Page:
After inheriting the throne of Morocco in 1961, King Hassan II (born 1929) became a stabilizing force in northwest Africa.
Mouley Hassan, son of King Mohammed V, was born on July 9, 1929, taking the name of his great grandfather who was Sultan of Morocco from 1874 to 1897. He received a classical education in both French and Arabic at the palace and at the imperial college, completing his higher education in the field of law at the University of Bordeaux in France.
By training and outlook, the future king was a "modernist." He soon became weary of the decorative character of the Moroccan leadership under the French protectorate and aware of the need to build a modern and independent state. He persuaded his father to embrace the nationalist cause and, when the French arrested Moroccan activists, followed him in exile to Corsica and Madagascar (1953-1955). Yet he was also a man who upheld the importance of the monarchial tradition of power: the king is both caliph (religious leader) and zaim (national leader), directly linked to his people.
At independence from France in 1956, Mouley Hassan was named chief of staff of the royal armed forces, which he successfully reorganized. In 1957, and again in 1959, he took charge of suppressing uprisings in the south and in the Riff in the north.
After the split of the Istiqlal, the nationalist party, the election of 1960 was won by the leftist wing, the National Union of popular forces (led by Ben Barka and Ben Seddick, the leader of the Moroccan workers union). King Mohammed V then took over the government and named his son his vice-premier. At the unexpected death of Mohammed V in 1961, Mouley Hassan, now King Hassan II, assumed the post of premier and head of the Ministries of Defense, Interior, and Agriculture. The following year he proposed a constitution patterned on the 1958 French model and providing for two elected chambers.
But the increasing tensions with emerging social/political forces—notably those of the National Union—led the young king to end the constitutional experiment. The next two years saw the dismantling of the opposition, marked by the elimination or arrest of its key leaders, including Ben Barka. The king chose to rule alone with the support of liegemen and technocrats, in many ways like the traditional and patrimonial mode of the Moroccan sultans. The constitutions of 1970 and 1972, which established a strong executive in the hands of the monarch, gave a legal-rational authority to this system of power. From time to time referenda permitted the expression of the people's loyalty to the regime while allowing a political intercourse evoking a parliamentary monarchy.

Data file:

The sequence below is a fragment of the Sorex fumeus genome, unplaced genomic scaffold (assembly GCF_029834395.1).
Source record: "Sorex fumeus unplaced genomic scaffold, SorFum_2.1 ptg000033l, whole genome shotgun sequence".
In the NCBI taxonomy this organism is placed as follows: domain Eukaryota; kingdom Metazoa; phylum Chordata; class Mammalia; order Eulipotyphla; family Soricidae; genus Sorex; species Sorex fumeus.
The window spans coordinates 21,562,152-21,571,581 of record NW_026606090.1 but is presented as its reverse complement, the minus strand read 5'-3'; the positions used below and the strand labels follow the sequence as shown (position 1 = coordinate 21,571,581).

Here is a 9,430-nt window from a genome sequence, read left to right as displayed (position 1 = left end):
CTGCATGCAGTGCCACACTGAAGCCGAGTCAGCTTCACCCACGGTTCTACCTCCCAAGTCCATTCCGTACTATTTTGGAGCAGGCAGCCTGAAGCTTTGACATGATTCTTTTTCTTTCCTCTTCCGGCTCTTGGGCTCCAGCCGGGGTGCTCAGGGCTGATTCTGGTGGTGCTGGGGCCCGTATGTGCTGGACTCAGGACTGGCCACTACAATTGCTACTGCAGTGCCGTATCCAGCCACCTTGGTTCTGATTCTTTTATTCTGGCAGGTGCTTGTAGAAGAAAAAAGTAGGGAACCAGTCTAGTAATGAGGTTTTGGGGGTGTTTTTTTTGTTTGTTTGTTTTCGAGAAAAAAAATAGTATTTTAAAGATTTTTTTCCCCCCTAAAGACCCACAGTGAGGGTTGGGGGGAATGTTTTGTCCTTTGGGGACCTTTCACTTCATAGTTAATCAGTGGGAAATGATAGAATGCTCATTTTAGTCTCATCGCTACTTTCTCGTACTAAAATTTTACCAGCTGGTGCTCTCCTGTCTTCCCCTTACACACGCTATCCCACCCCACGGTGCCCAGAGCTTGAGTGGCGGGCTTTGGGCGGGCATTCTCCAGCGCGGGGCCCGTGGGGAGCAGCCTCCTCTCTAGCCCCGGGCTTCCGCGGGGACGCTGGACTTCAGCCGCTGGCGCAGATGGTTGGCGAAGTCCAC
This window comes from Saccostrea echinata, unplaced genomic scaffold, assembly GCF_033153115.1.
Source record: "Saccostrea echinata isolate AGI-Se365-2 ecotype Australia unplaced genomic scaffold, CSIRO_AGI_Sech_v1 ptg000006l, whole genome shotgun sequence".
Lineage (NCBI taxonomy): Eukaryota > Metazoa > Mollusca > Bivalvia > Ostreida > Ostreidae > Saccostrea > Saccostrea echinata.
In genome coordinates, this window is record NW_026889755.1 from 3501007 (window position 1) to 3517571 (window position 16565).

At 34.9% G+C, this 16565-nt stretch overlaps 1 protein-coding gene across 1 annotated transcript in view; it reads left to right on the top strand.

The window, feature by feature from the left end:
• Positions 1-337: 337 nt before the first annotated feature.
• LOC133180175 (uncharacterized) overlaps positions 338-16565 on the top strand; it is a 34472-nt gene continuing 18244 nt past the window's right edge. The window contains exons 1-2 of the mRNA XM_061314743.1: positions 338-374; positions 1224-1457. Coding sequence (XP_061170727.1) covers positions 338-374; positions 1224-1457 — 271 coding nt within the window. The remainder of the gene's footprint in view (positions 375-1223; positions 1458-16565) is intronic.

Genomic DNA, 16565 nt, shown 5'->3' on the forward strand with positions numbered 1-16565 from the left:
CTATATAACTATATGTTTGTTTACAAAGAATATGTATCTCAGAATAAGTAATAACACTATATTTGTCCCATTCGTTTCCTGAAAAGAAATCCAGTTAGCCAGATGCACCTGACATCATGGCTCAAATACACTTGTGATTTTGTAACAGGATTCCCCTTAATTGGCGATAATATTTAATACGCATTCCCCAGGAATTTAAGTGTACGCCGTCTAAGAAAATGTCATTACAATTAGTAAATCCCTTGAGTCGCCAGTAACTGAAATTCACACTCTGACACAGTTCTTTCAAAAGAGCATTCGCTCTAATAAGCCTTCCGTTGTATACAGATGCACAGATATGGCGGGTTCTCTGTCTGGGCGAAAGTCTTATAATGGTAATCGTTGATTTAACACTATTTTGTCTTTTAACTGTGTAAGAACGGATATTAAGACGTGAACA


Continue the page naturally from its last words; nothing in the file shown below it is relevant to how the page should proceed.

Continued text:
The sovereign relied in turn upon three forces: the people, the bourgeoisie, and the military. The popular attachment to the regime was stronger in the countryside than in cities. Such measures as periodic land redistribution and the suppression of an agricultural tax revitalized the perennial devotion of the fellahs to the commander of the faithful. Hassan II kept the support of the bourgeoisie by encouraging the formation of political parties, but at the same time he limited their power and fostered internal divisions within the organizations.
The military establishment, which had been the favored instrument of power at the beginning of Hassan II's rule, lost prestige after the failed coups of Skhirat (1971) and Kenitra (1972). The king himself took over its control, acting not only as the armed forces supreme commander but also as general chief of staff. However, involvement in combat operations (in Syria and Egypt in 1973, in Mauritania from 1977 to 1979, or in Zaire in 1977 and 1978, and especially in the war of the Sahara) offered the armed forces opportunities to recover a sense of professional purpose.